The point is that our present conditions (we may be financially instable or decked by schools works on all sides) and even age should not be hindrance at all and, more importantly, an excuse to set aside the situations and events that are happening in the country. Who do we expect to take of our care of country? The Taiwanese? The Malaysians? Americans?

    I could very well agree with Dr. Albano with his description of the country as tiresome, if not impossible. But, like what Camus said in his myth of Sisyphus, we might as well apply ourselves in being real citizens for the country, for the very act gives meaning to our existence (as Filipinos in our case).

  • nold

    @ pransisem – Interesting, well, you could reach him through Bryn Mawr since the subject would be academic in nature. I don’t think he maintains a blog. If he does, I hope its not about physics but history 🙂

  • pransisem

    wow,i would really want to get in touch with him..again. i once sent him some data about our physics research,asking him to look into it if there would be anything interesting in them.anyway,i thought that physicists of his calibre are jusy always busy,hehe.

    do you know if he has any blog or online journal,sir?

    (well, he related the theory with the movements of the planets and EEGs of some creatures; some research of his I believe, :] )

  • nold

    @ pransisem – no in person not yet, i was introduced to him by a friend of his based in Chile (through the internet) and has received several emails since, one of them is this. Remarkable man, you don’t expect Physicist to be very good historians, this man is i think.

    BTW what is “chaos theory”? character ba sa transformers yan? 🙂

    Thanks for dropping by Francis.

  • pransisem

    am yet to read this’s just that i remember dr. albano having a lecture about chaos theory here in los baños about two years ago. have you ever met him sir?

  • nold

    Salamat sa long dos centavos mo my friend, kahit wala ng centavo ngayon, ultimo pera natin nawalan na ng kwenta. Anyway, I agree with you, I think everybody will, that the gov’t will have to take the lead, hindi na natin nakita ito simula ng mawala si Monching Magsaysay! our leaders and the people close to them have so much and yet the people, the ones their suppose to look after have so little, people are dying of hunger, and this in “the land of plenty”!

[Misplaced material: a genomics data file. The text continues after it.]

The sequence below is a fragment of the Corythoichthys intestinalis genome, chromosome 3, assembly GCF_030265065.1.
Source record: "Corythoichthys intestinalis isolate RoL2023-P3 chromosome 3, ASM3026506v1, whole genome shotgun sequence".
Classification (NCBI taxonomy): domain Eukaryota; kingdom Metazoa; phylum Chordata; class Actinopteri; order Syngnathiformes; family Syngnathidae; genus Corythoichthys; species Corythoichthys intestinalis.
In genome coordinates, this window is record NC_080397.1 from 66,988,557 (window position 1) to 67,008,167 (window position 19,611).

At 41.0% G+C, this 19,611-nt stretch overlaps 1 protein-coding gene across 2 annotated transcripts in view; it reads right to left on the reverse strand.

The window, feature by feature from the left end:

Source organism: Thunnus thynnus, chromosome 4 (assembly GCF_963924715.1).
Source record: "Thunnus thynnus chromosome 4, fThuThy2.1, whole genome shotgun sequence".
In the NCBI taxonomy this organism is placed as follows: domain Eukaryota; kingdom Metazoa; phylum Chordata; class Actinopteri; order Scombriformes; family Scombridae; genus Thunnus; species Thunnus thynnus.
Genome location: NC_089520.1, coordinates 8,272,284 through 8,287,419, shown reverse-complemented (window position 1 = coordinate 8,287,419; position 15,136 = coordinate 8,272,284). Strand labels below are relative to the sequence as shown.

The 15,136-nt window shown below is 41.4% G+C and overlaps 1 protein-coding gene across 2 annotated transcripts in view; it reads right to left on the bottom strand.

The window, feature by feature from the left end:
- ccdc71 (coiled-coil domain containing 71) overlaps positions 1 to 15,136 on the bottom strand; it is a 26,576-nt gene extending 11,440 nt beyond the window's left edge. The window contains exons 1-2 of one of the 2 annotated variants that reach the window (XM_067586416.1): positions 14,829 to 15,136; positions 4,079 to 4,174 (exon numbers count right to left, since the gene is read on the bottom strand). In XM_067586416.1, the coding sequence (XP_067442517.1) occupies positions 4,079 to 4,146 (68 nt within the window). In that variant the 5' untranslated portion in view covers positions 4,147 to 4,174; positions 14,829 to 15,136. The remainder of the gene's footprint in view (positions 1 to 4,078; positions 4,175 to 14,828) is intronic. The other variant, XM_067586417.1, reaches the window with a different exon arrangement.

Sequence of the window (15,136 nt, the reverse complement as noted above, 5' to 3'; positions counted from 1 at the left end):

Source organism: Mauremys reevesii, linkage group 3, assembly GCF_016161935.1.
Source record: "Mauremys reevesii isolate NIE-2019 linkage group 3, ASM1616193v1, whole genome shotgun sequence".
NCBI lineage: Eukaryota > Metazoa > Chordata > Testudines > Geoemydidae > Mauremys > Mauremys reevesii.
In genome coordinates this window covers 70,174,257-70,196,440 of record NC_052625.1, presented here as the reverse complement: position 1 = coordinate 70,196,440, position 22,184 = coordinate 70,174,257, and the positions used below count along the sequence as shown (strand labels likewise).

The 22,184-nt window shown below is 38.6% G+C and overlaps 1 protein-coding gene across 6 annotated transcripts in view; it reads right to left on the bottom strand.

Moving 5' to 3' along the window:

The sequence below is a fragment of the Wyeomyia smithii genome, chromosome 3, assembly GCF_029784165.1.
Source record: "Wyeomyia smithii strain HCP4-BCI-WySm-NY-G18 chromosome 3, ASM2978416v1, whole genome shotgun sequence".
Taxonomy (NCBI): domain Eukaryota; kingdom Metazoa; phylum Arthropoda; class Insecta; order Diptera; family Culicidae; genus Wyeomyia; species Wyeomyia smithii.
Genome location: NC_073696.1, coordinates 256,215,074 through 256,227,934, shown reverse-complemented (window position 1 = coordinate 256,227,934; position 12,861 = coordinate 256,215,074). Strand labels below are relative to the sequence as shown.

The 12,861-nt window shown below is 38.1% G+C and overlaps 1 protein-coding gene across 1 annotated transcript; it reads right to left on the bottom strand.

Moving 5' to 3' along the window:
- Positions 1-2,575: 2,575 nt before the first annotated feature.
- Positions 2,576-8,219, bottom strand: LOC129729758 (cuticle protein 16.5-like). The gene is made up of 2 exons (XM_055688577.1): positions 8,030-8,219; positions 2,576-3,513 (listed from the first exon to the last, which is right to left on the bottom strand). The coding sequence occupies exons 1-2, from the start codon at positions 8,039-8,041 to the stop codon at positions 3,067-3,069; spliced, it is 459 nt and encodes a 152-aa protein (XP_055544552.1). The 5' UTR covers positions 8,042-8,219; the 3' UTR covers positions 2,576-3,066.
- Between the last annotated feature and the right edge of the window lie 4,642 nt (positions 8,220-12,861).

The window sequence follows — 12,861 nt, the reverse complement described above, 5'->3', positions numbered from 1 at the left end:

• the showroom manager

    thanks for sharing this, nold. here’s my long two centavos:

    we are still a young nation and that’s not an excuse. it’s a statement. growing pains, ika nga. while other nations have progressed, we are still in the process of rebuilding and fully knowing ourselves. we have to play with the cards that we have right now.

    the most difficult thing is to instill in each filipino a sense of country/ nation. isang example lang ang maraming nursing students ang nag-aaral para makaalis ng bansa.

    “mag-aral kang mabuti para maka-graduate at makakuha ng trabaho… sa ibang bansa.” hindi natin masisi ang ganitong pananaw ngayon dahil sa opportunities na hindi available dito.

    trabaho pa lang ‘yan, hindi pa ako nagsusulat tungkol sa kalinisan ng kapaligiran.

    hindi ko alam kung sa’n ba nagsimula? nagkulang ba ang mga mayayaman nating kababayan para tumaya sa kapwa pinoy o talagang ganid lang sila?

    o talaga bang tinatamad ang mga mahihirap nating kapatid na maghanap ng trabaho dahil resigned na sila sa buhay nila at aasa na lang sila ng magandang buhay sa ISANG presidente?

    kailangang gumalaw ang dalawang kampo. parehong silang may tungkulin. dapat ang mga nasa itaas ang mag-set ng example. mauna muna sila.

    kahit sino naman ay ayaw malamangan. lalong lalo na ang pinoy.

    PS. ‘yung ibang mga statements ni professor ay hindi ko tanggap tulad ng independence day. i’ll still stick with june 12 because it really IS. but he’s right about rizal’s galvanizing effect on nationalism.